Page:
To Wong Foo The Musical

"Far from a drag; another Hope Mill hit!"

Originally written for the stage in 1995, Douglas Carter Beane’s 1995 film ‘To Wong Foo, Thanks For Everything! Julie Newmar’ opened at the box office to mixed reviews from critics. Since then, it has become a cult classic and has officially (and finally!) been given the musical theatre treatment at a time when it is needed the most. 

The well-trodden plot follows three drag queens: Vida Boheme (Peter Caulfield), Noxeema Jackson (Gregory Haney) and Chi Chi Rodriguez (Pablo Goméz Jones). Upon an unexpected journey to Hollywood, they find themselves stranded in Middle America with nothing but a broken-down Cadillac, their suitcases and a trunk full of attitude to help them along their way. Though set in the 90s, the themes presented in this production echo the reality of the world in which we live today- a key reason for Beane feeling that now was the right time for a revival in the first place. The irony that drag bans in North America hindered initial try outs for this show isn’t lost on the audience and, from the beginning, the script lays down the law on acceptance and rights - its tongue firmly in its cheek but its intention loud and clear. It really is a love letter to the art of drag and everybody who just wants to be accepted.

This being said, the book wasn’t without its flaws. At times, pacing was problematic with some scenes meandering slowly and, ultimately, running out of steam. We were left at the end of Act One feeling that a satisfying conclusion may be too far out of reach. As a result of this, there were key, turning point moments in the second act which felt somewhat overstuffed and rushed. Though we did leave with a surprising sense of satisfaction and a shimmy in our shirts, I can’t help but wonder how much more punch this could have had had there been more time given to nurture the more tender moments in the show.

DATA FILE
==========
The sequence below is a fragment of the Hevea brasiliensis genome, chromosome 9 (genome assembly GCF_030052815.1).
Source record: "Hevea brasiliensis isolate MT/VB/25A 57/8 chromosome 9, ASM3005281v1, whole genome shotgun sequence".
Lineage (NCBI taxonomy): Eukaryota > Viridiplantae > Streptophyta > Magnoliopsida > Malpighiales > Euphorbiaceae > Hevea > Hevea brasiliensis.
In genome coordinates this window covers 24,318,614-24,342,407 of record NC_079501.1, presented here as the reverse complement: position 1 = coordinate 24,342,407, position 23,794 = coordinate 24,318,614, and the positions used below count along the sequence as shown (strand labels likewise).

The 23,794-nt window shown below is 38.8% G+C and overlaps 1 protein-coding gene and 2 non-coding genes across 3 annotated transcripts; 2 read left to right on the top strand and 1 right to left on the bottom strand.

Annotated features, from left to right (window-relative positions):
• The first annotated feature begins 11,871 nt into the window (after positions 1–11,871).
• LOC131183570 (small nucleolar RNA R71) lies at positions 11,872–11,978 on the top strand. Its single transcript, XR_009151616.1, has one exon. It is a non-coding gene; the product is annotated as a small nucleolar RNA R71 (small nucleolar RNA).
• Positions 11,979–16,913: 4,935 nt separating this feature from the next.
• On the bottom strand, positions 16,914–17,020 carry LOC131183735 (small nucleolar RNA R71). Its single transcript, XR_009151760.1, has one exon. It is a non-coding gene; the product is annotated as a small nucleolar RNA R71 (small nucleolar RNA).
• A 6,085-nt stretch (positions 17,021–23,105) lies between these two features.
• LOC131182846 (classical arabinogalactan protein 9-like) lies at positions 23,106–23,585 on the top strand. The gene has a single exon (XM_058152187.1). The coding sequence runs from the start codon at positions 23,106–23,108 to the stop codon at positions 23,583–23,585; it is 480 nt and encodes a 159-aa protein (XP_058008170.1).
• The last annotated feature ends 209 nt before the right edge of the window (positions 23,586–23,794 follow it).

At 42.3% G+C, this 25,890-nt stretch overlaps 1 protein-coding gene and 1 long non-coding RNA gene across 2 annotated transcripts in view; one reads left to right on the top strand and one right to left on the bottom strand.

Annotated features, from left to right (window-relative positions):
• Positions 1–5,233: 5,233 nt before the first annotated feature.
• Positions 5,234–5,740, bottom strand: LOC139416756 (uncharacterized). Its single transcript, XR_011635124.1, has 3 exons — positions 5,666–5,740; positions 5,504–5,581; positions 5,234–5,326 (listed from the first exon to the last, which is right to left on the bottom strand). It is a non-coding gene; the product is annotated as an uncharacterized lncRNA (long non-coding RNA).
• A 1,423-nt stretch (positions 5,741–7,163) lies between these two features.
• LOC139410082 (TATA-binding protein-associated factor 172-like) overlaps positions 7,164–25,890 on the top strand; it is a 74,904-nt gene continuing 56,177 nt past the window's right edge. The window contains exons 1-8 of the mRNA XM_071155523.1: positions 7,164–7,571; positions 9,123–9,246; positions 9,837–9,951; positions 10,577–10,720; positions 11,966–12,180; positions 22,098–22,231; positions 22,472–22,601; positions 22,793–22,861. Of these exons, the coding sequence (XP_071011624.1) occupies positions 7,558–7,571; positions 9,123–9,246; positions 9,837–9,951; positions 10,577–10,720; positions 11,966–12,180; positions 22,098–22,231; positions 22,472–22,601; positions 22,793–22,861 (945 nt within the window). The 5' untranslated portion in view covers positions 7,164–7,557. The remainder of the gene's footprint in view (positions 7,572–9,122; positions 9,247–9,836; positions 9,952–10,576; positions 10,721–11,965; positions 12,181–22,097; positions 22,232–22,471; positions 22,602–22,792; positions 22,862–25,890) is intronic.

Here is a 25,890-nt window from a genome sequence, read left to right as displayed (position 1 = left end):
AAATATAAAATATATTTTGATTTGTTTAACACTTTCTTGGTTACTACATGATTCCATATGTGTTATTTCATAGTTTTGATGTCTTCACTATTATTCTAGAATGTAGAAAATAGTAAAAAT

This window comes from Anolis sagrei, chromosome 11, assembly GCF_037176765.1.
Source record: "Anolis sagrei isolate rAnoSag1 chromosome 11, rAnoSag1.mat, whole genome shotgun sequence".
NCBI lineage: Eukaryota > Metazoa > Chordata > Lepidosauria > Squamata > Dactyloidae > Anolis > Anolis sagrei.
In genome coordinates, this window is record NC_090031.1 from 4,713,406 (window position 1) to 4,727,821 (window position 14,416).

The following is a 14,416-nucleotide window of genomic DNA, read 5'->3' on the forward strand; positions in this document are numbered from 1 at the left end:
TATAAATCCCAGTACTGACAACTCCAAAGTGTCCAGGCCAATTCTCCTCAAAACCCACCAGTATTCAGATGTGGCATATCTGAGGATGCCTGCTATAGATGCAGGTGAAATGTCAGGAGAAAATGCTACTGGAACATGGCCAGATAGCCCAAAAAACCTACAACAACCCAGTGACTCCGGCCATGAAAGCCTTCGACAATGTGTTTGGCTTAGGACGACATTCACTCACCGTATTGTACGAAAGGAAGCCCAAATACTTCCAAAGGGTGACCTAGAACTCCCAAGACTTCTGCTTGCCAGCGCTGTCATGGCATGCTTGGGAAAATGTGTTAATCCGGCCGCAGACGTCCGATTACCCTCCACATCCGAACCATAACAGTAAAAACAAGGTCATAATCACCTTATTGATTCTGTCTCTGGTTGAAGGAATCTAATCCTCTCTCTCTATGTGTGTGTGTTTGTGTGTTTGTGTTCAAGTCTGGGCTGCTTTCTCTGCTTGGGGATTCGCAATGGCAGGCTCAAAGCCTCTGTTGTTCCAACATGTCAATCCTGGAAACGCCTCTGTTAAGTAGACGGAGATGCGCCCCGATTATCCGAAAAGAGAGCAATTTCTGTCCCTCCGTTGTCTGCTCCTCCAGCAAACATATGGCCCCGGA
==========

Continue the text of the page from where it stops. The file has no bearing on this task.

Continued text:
Set Design by Katie Lias was simple but functional and worked hand in hand with Video Design by Dan Light to transport the audience seamlessly and cohesively from scene to scene. Costumes (by Gregory Gale) were fabulous and hit the lights perfectly, whilst Makeup Design from Andrew Sotomayor complimented Gale’s creations beautifully. 

The cast worked their heels off. Caulfield and Jackson’s comic timing was so on point, I hurt from laughing on numerous occasions! Witty, physical and powerful, their portrayals of Vida and Noxeema were true highlights of the evening. In a supporting role, Carolyn Maitland’s gorgeous vocals warmed up the stage and her portrayal of Carol Ann brought a surprising emotional edge to the evening’s proceedings. Samantha Bingley (playing Rose of Shannon) had our sides splitting and her voice was a powerhouse, adding further to the already dynamic display of the ensemble. 

Whilst it may not have had the most memorable score of all time, nor the most exciting book to deliver, I couldn’t help but fall in love with To Wong Foo and all that it stands for. A sheer celebration of diversity, acceptance and the age-old lesson of ‘not judging a book by its cover’, far from a drag; this really ought to be another Hope Mill hit!

This show was reviewed on the 26th October 2023.  To Wong Foo The Musical runs at the Hope Mill Theatre until the 17th December 2023.  Tickets available here: To Wong Foo The Musical – Hope Mill Theatre

Review written by Lee Gregory


Photo credit: Pamela Raith

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